Dave Johnson reminds us of Three Words/Phrases That Reinforce Republican Anti-Government Propaganda: "Gridlock", "The Senate Failed To Pass The Bill / Confirm The Nominee," and "The Debt-Ceiling Means The Government Has Maxed Out Its Credit Card." But it's worth remembering that it's no longer only Republicans that use these words and phrases and that they are pretty damned popular with New Democrats, too. Especially when we know that the Senate rules that have made it possible to fake-filibuster a bill or nominee were agreed to by Democrats.
That thing Al Sharpton set up wasn't much of a commemoration of the Reverend Doctor Martin Luther King, Jr., but holding a big fast-food strike was right in the spirit.
Your Secretary of State says: "Make no mistake: President Obama believes there must be accountability for those who would use the world's most heinous weapons against the world's most vulnerable people" Mr. Kerry, Obama is using the world's most heinous weapons against the world's most vulnerable people. Economic disaster, for starters. And that's just ignoring the bombs.
"The Barbara Lee Letter Asking Obama To Stick To The Constitution-- Who Signed It? And Who Refused? Barbara Lee and 53 other Democrats sent a letter to President Obama Thursday in the hopes of slowing down the rush to war in Syria. It was similar to the message the British Parliament delivered to David Cameron Thursday: "don't be so trigger-happy and let's at least wait and see what the UN inspectors have to say about who used the chemical weapons." Predictably, my "progressive" rep Chris Van Hollen isn't one of the signers. Disappointingly, neither is Tammy Duckworth. (DWT also included part of the transcript for Alan Grayson's interview with Ari Rabin-Havt from Thursday morning in this post.)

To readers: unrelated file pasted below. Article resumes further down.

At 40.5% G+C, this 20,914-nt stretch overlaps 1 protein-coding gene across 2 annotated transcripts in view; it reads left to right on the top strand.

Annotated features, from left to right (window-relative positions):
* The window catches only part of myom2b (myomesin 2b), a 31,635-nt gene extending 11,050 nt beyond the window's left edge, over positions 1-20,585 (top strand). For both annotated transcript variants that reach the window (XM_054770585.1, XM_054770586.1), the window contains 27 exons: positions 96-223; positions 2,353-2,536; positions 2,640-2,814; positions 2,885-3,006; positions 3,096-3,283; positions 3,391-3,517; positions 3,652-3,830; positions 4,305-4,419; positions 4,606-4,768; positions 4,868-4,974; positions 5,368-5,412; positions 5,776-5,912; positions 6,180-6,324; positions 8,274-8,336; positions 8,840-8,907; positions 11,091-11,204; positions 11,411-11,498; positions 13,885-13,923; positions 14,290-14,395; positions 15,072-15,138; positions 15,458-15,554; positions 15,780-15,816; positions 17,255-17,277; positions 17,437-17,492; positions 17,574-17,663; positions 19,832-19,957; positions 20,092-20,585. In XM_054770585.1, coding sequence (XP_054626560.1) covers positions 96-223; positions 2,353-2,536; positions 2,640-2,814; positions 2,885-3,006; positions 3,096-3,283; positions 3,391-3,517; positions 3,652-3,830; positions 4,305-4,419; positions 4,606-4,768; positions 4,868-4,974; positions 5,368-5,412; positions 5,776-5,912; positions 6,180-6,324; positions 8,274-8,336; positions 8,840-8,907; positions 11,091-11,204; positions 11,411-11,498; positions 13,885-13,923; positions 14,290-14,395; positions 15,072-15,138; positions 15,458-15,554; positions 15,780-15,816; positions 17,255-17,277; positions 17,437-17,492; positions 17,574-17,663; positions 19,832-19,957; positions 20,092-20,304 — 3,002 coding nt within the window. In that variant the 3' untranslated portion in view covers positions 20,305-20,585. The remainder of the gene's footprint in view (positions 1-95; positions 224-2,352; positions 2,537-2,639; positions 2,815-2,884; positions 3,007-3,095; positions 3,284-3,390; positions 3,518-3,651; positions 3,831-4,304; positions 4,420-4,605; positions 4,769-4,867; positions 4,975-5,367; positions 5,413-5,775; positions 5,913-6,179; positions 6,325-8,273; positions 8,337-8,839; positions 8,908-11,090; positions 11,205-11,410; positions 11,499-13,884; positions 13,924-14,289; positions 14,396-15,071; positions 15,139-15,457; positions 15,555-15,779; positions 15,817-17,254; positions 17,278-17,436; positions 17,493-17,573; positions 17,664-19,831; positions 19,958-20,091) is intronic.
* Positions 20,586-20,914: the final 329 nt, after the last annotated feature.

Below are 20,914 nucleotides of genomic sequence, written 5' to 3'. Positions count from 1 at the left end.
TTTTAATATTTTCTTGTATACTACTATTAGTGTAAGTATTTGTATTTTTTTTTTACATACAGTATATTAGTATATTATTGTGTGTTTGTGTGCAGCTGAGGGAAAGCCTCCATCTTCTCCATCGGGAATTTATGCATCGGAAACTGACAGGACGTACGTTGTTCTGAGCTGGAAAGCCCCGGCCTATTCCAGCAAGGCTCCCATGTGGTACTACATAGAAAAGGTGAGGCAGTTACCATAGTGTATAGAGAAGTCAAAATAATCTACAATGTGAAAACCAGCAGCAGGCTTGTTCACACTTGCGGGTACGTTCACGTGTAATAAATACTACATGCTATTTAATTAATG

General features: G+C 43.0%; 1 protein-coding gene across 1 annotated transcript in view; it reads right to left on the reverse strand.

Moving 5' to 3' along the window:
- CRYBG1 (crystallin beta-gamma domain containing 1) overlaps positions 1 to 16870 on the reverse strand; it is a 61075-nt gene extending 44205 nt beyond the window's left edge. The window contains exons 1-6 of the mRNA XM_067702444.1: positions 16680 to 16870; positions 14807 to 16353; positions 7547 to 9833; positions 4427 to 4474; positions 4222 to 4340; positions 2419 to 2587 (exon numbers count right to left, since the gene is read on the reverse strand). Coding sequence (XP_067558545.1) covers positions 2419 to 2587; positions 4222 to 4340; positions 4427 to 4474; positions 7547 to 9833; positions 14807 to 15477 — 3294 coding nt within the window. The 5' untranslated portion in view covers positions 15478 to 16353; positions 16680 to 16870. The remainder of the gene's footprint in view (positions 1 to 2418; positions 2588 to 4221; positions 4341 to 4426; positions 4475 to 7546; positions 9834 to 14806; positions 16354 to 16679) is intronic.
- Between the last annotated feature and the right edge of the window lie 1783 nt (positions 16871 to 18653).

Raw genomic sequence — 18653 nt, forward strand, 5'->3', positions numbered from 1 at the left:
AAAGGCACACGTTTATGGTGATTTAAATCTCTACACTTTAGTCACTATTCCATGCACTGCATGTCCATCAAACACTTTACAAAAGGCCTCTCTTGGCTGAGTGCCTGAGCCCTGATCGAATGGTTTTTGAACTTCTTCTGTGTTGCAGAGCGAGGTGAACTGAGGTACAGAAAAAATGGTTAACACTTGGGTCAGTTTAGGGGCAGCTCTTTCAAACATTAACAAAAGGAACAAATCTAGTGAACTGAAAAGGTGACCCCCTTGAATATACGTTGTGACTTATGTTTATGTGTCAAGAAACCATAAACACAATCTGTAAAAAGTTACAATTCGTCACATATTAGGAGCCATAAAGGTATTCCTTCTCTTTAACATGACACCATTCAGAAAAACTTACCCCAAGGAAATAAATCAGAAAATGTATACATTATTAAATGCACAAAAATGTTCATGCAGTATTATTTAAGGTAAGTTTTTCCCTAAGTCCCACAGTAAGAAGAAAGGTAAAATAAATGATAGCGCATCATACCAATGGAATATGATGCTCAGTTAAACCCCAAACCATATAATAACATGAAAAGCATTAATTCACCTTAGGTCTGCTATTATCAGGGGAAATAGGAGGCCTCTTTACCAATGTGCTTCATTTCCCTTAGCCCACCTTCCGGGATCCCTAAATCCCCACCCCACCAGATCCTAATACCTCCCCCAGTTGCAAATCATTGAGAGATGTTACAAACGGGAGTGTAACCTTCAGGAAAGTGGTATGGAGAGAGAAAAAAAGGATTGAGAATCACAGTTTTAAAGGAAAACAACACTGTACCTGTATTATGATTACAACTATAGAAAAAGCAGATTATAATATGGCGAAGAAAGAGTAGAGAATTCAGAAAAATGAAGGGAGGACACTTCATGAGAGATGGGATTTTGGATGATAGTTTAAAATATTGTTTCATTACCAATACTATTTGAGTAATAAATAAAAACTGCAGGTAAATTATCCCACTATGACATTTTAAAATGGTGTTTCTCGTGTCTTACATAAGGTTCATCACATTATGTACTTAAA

@GregMitch: "NYT's public editor says paper's reporters have too often seen Syria claims mainly through eyes of administration."
@ggreenwald: "What happened here? This is so unlike the New York Times"
In his blog post, Mitchell notes "Michael Gordon's return to the top of the home page--remember, he was Judy Miller's co-author on some of her worst Iraq pieces."
Dean Baker on "Pinching Pensions to Keep Wall Street Fat and Happy: The debate over public pensions clearly shows the contempt that the elites have for ordinary workers. While elites routinely preach the sanctity of contract when it works to benefit the rich and powerful, they are happy to treat the contracts that provide workers with pensions as worthless scraps of paper." Via Atrios, who called Rham The Worst Person In The World.
Atrios also says this is probably the only thing on Syria you need to read. He's probably right.
What's the point of collecting loads of intelligence of impending threats if you're not going to use it when there's a real impending threat?
"U.S. spy network's successes, failures and objectives detailed in ‘black budget' summary" - costs a lot, doesn't do us any good.
"UK asked N.Y. Times to destroy Snowden material: (Reuters) - The British government has asked the New York Times to destroy copies of documents leaked by former National Security Agency contractor Edward Snowden related to the operations of the U.S. spy agency and its British partner, Government Communications Headquarters (GCHQ), people familiar with the matter said."